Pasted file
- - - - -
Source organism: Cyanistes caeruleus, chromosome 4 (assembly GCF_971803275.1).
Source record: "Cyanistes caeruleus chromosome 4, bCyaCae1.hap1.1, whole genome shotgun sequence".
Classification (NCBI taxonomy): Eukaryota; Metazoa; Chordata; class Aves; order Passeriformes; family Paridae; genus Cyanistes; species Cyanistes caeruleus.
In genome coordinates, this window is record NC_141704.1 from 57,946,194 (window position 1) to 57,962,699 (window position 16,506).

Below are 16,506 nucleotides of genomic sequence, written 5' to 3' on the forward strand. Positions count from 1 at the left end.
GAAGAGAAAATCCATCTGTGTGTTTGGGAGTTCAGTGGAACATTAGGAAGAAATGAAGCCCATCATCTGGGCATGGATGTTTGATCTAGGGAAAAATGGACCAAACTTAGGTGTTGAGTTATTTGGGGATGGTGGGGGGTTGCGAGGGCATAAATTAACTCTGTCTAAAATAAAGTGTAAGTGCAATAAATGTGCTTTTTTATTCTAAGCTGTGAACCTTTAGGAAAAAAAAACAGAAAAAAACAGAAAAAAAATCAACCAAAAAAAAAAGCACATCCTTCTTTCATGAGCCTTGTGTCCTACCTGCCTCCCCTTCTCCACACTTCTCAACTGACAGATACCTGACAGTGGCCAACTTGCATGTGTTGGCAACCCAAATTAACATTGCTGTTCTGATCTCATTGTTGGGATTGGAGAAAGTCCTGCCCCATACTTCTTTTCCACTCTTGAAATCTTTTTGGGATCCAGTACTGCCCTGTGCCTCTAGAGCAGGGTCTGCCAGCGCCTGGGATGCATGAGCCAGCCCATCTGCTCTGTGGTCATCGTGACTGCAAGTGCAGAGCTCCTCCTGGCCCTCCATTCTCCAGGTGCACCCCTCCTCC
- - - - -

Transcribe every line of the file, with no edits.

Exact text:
Source organism: Cyanistes caeruleus, chromosome 4 (assembly GCF_971803275.1).
Source record: "Cyanistes caeruleus chromosome 4, bCyaCae1.hap1.1, whole genome shotgun sequence".
Classification (NCBI taxonomy): Eukaryota; Metazoa; Chordata; class Aves; order Passeriformes; family Paridae; genus Cyanistes; species Cyanistes caeruleus.
In genome coordinates, this window is record NC_141704.1 from 57,946,194 (window position 1) to 57,962,699 (window position 16,506).

Below are 16,506 nucleotides of genomic sequence, written 5' to 3' on the forward strand. Positions count from 1 at the left end.
GAAGAGAAAATCCATCTGTGTGTTTGGGAGTTCAGTGGAACATTAGGAAGAAATGAAGCCCATCATCTGGGCATGGATGTTTGATCTAGGGAAAAATGGACCAAACTTAGGTGTTGAGTTATTTGGGGATGGTGGGGGGTTGCGAGGGCATAAATTAACTCTGTCTAAAATAAAGTGTAAGTGCAATAAATGTGCTTTTTTATTCTAAGCTGTGAACCTTTAGGAAAAAAAAACAGAAAAAAACAGAAAAAAAATCAACCAAAAAAAAAAGCACATCCTTCTTTCATGAGCCTTGTGTCCTACCTGCCTCCCCTTCTCCACACTTCTCAACTGACAGATACCTGACAGTGGCCAACTTGCATGTGTTGGCAACCCAAATTAACATTGCTGTTCTGATCTCATTGTTGGGATTGGAGAAAGTCCTGCCCCATACTTCTTTTCCACTCTTGAAATCTTTTTGGGATCCAGTACTGCCCTGTGCCTCTAGAGCAGGGTCTGCCAGCGCCTGGGATGCATGAGCCAGCCCATCTGCTCTGTGGTCATCGTGACTGCAAGTGCAGAGCTCCTCCTGGCCCTCCATTCTCCAGGTGCACCCCTCCTCC